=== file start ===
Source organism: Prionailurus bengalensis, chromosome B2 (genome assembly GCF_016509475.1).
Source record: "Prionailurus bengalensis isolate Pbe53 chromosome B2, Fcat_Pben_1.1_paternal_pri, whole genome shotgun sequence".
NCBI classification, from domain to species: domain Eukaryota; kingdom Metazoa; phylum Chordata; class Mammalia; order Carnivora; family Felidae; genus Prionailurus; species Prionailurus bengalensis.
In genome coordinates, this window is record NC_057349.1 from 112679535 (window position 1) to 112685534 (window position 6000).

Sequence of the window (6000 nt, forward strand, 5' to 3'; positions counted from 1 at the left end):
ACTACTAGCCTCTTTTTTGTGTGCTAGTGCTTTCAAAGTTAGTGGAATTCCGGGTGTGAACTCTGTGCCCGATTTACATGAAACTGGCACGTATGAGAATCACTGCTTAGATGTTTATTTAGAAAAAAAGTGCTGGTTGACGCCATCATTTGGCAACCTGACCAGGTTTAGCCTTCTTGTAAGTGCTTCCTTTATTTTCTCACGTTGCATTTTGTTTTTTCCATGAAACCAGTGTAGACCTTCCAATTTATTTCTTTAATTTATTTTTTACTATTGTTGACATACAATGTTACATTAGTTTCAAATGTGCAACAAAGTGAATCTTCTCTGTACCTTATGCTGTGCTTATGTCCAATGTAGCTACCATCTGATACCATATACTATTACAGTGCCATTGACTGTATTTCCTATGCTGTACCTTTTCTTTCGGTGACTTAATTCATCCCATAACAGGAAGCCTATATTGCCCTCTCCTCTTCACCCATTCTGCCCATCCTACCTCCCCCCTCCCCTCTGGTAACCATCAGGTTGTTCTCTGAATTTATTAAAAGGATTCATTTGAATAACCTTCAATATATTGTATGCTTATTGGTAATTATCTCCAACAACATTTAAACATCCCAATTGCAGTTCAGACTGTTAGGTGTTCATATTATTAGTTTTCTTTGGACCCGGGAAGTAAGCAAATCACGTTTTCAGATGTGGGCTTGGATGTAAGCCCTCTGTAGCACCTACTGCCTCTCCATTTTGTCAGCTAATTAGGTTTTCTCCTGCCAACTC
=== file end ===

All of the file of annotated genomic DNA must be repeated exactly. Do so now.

Source organism: Prionailurus bengalensis, chromosome B2 (genome assembly GCF_016509475.1).
Source record: "Prionailurus bengalensis isolate Pbe53 chromosome B2, Fcat_Pben_1.1_paternal_pri, whole genome shotgun sequence".
NCBI classification, from domain to species: domain Eukaryota; kingdom Metazoa; phylum Chordata; class Mammalia; order Carnivora; family Felidae; genus Prionailurus; species Prionailurus bengalensis.
In genome coordinates, this window is record NC_057349.1 from 112679535 (window position 1) to 112685534 (window position 6000).

Sequence of the window (6000 nt, forward strand, 5' to 3'; positions counted from 1 at the left end):
ACTACTAGCCTCTTTTTTGTGTGCTAGTGCTTTCAAAGTTAGTGGAATTCCGGGTGTGAACTCTGTGCCCGATTTACATGAAACTGGCACGTATGAGAATCACTGCTTAGATGTTTATTTAGAAAAAAAGTGCTGGTTGACGCCATCATTTGGCAACCTGACCAGGTTTAGCCTTCTTGTAAGTGCTTCCTTTATTTTCTCACGTTGCATTTTGTTTTTTCCATGAAACCAGTGTAGACCTTCCAATTTATTTCTTTAATTTATTTTTTACTATTGTTGACATACAATGTTACATTAGTTTCAAATGTGCAACAAAGTGAATCTTCTCTGTACCTTATGCTGTGCTTATGTCCAATGTAGCTACCATCTGATACCATATACTATTACAGTGCCATTGACTGTATTTCCTATGCTGTACCTTTTCTTTCGGTGACTTAATTCATCCCATAACAGGAAGCCTATATTGCCCTCTCCTCTTCACCCATTCTGCCCATCCTACCTCCCCCCTCCCCTCTGGTAACCATCAGGTTGTTCTCTGAATTTATTAAAAGGATTCATTTGAATAACCTTCAATATATTGTATGCTTATTGGTAATTATCTCCAACAACATTTAAACATCCCAATTGCAGTTCAGACTGTTAGGTGTTCATATTATTAGTTTTCTTTGGACCCGGGAAGTAAGCAAATCACGTTTTCAGATGTGGGCTTGGATGTAAGCCCTCTGTAGCACCTACTGCCTCTCCATTTTGTCAGCTAATTAGGTTTTCTCCTGCCAACTC